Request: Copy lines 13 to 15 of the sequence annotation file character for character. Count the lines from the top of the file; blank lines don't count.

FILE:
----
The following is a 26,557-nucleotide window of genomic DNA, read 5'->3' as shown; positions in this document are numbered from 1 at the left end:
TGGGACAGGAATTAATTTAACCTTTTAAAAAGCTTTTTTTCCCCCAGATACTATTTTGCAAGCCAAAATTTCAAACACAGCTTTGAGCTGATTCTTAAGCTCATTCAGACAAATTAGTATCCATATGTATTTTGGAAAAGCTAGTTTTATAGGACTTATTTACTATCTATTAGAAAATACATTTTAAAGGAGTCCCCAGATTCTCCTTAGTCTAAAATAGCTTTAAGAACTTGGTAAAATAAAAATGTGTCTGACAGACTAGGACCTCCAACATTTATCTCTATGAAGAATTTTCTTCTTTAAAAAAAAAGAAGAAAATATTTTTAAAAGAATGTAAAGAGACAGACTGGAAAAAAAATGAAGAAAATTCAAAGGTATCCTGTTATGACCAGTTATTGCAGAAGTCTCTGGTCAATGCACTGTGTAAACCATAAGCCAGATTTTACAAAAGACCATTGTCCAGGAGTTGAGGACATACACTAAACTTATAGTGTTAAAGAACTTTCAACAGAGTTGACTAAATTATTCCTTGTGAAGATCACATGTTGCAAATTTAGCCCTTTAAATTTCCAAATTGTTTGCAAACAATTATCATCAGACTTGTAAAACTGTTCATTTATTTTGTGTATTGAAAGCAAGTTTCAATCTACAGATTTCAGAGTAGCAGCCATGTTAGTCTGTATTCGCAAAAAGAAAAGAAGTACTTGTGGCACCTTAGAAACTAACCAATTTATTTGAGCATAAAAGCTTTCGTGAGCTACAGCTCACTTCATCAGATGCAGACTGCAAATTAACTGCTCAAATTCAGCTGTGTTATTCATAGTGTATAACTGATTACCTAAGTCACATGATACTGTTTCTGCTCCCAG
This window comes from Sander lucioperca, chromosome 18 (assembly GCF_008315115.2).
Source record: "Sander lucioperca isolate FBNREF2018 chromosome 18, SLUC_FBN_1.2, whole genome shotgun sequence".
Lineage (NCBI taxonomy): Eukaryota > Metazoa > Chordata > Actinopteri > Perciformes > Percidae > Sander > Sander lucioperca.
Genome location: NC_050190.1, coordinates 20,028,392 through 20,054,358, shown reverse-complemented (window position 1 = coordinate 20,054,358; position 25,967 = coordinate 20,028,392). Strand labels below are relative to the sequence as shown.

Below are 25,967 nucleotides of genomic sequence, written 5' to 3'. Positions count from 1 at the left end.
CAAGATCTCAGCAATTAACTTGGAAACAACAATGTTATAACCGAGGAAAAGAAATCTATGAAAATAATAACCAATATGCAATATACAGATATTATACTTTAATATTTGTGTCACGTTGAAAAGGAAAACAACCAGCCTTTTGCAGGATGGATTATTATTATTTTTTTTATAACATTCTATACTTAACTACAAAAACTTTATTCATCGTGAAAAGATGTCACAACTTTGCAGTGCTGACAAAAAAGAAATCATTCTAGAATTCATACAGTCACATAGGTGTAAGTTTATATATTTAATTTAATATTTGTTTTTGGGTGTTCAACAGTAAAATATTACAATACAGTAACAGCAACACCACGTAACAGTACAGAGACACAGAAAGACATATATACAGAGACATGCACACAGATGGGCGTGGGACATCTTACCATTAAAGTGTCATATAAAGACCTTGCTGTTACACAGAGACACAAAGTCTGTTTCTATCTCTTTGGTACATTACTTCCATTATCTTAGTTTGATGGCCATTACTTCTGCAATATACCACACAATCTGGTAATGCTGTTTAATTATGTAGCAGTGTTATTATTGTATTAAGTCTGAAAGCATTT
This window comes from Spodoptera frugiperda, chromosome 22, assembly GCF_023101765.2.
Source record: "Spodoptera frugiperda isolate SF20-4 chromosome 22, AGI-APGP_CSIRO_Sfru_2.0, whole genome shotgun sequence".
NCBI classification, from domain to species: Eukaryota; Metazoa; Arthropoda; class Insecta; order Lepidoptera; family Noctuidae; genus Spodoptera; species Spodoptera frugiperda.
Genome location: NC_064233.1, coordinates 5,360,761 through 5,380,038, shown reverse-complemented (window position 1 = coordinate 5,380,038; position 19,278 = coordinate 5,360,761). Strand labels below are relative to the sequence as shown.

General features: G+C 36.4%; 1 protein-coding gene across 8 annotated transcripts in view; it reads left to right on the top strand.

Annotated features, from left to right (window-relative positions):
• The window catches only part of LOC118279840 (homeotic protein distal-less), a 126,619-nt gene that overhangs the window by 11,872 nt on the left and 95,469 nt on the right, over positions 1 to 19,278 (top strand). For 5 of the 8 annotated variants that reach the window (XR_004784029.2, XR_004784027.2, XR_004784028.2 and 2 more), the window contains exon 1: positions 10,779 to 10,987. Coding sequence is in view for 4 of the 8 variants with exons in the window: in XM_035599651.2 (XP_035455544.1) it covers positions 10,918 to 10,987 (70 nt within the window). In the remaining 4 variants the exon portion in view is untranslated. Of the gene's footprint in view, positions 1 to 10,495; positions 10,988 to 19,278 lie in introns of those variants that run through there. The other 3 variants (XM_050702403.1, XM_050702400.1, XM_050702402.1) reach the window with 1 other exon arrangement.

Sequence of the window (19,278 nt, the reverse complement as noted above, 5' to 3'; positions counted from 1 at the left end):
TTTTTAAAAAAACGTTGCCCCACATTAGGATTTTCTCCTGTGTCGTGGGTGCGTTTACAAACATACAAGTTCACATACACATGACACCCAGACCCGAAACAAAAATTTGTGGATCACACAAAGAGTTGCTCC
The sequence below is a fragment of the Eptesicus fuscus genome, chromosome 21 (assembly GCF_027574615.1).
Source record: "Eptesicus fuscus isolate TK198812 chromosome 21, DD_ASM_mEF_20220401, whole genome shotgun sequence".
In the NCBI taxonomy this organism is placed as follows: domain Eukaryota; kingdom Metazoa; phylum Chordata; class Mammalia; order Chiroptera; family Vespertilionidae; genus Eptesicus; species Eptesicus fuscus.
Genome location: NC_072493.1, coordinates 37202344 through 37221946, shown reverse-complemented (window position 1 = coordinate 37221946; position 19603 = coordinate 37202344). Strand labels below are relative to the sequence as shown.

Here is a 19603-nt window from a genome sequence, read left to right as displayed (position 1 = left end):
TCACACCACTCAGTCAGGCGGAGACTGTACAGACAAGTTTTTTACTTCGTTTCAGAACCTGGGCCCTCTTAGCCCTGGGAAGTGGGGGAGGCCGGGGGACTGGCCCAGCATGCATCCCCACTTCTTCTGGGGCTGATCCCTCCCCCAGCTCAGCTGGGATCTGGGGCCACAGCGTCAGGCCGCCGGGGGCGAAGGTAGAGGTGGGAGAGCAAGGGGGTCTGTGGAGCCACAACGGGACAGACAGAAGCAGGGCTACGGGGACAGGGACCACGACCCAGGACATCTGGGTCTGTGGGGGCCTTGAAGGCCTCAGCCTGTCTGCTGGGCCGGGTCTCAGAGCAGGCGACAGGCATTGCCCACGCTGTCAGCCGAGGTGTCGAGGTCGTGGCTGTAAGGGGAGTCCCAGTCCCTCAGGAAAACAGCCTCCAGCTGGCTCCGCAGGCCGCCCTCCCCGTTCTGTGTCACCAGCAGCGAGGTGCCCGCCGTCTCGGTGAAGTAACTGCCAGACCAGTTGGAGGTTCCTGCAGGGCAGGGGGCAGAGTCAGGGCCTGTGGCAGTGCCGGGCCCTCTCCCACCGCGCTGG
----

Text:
General features: G+C 36.4%; 1 protein-coding gene across 8 annotated transcripts in view; it reads left to right on the top strand.

Annotated features, from left to right (window-relative positions):
• The window catches only part of LOC118279840 (homeotic protein distal-less), a 126,619-nt gene that overhangs the window by 11,872 nt on the left and 95,469 nt on the right, over positions 1 to 19,278 (top strand). For 5 of the 8 annotated variants that reach the window (XR_004784029.2, XR_004784027.2, XR_004784028.2 and 2 more), the window contains exon 1: positions 10,779 to 10,987. Coding sequence is in view for 4 of the 8 variants with exons in the window: in XM_035599651.2 (XP_035455544.1) it covers positions 10,918 to 10,987 (70 nt within the window). In the remaining 4 variants the exon portion in view is untranslated. Of the gene's footprint in view, positions 1 to 10,495; positions 10,988 to 19,278 lie in introns of those variants that run through there. The other 3 variants (XM_050702403.1, XM_050702400.1, XM_050702402.1) reach the window with 1 other exon arrangement.